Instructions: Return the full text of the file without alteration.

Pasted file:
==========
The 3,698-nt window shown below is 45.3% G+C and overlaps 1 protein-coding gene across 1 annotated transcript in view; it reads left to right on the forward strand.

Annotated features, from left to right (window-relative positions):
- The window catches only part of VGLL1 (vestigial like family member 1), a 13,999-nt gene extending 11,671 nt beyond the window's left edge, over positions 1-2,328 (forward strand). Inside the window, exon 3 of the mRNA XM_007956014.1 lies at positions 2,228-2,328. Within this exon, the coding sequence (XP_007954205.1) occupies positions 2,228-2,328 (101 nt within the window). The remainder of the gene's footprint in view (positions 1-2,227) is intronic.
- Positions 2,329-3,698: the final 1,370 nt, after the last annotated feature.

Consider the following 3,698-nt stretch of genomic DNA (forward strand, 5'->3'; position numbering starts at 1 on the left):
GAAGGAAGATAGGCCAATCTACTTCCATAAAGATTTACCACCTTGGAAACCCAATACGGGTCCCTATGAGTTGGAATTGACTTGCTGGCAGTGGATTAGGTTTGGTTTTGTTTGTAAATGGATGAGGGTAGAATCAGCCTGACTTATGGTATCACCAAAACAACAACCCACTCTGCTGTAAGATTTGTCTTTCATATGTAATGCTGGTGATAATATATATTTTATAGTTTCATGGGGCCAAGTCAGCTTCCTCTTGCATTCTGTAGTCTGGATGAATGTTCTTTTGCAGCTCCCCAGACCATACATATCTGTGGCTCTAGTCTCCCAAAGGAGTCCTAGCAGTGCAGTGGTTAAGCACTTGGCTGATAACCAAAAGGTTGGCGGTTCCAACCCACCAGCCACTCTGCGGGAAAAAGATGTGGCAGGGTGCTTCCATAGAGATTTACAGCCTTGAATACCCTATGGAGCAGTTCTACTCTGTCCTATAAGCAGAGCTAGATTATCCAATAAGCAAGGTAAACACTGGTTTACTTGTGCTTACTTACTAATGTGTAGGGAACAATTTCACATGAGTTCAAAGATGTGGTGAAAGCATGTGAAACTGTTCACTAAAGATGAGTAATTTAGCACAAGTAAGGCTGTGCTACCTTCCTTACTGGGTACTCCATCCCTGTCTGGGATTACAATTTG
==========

The 3,698-nt window shown below is 45.3% G+C and overlaps 1 protein-coding gene across 1 annotated transcript in view; it reads left to right on the forward strand.

Annotated features, from left to right (window-relative positions):
- The window catches only part of VGLL1 (vestigial like family member 1), a 13,999-nt gene extending 11,671 nt beyond the window's left edge, over positions 1-2,328 (forward strand). Inside the window, exon 3 of the mRNA XM_007956014.1 lies at positions 2,228-2,328. Within this exon, the coding sequence (XP_007954205.1) occupies positions 2,228-2,328 (101 nt within the window). The remainder of the gene's footprint in view (positions 1-2,227) is intronic.
- Positions 2,329-3,698: the final 1,370 nt, after the last annotated feature.

Consider the following 3,698-nt stretch of genomic DNA (forward strand, 5'->3'; position numbering starts at 1 on the left):
GAAGGAAGATAGGCCAATCTACTTCCATAAAGATTTACCACCTTGGAAACCCAATACGGGTCCCTATGAGTTGGAATTGACTTGCTGGCAGTGGATTAGGTTTGGTTTTGTTTGTAAATGGATGAGGGTAGAATCAGCCTGACTTATGGTATCACCAAAACAACAACCCACTCTGCTGTAAGATTTGTCTTTCATATGTAATGCTGGTGATAATATATATTTTATAGTTTCATGGGGCCAAGTCAGCTTCCTCTTGCATTCTGTAGTCTGGATGAATGTTCTTTTGCAGCTCCCCAGACCATACATATCTGTGGCTCTAGTCTCCCAAAGGAGTCCTAGCAGTGCAGTGGTTAAGCACTTGGCTGATAACCAAAAGGTTGGCGGTTCCAACCCACCAGCCACTCTGCGGGAAAAAGATGTGGCAGGGTGCTTCCATAGAGATTTACAGCCTTGAATACCCTATGGAGCAGTTCTACTCTGTCCTATAAGCAGAGCTAGATTATCCAATAAGCAAGGTAAACACTGGTTTACTTGTGCTTACTTACTAATGTGTAGGGAACAATTTCACATGAGTTCAAAGATGTGGTGAAAGCATGTGAAACTGTTCACTAAAGATGAGTAATTTAGCACAAGTAAGGCTGTGCTACCTTCCTTACTGGGTACTCCATCCCTGTCTGGGATTACAATTTG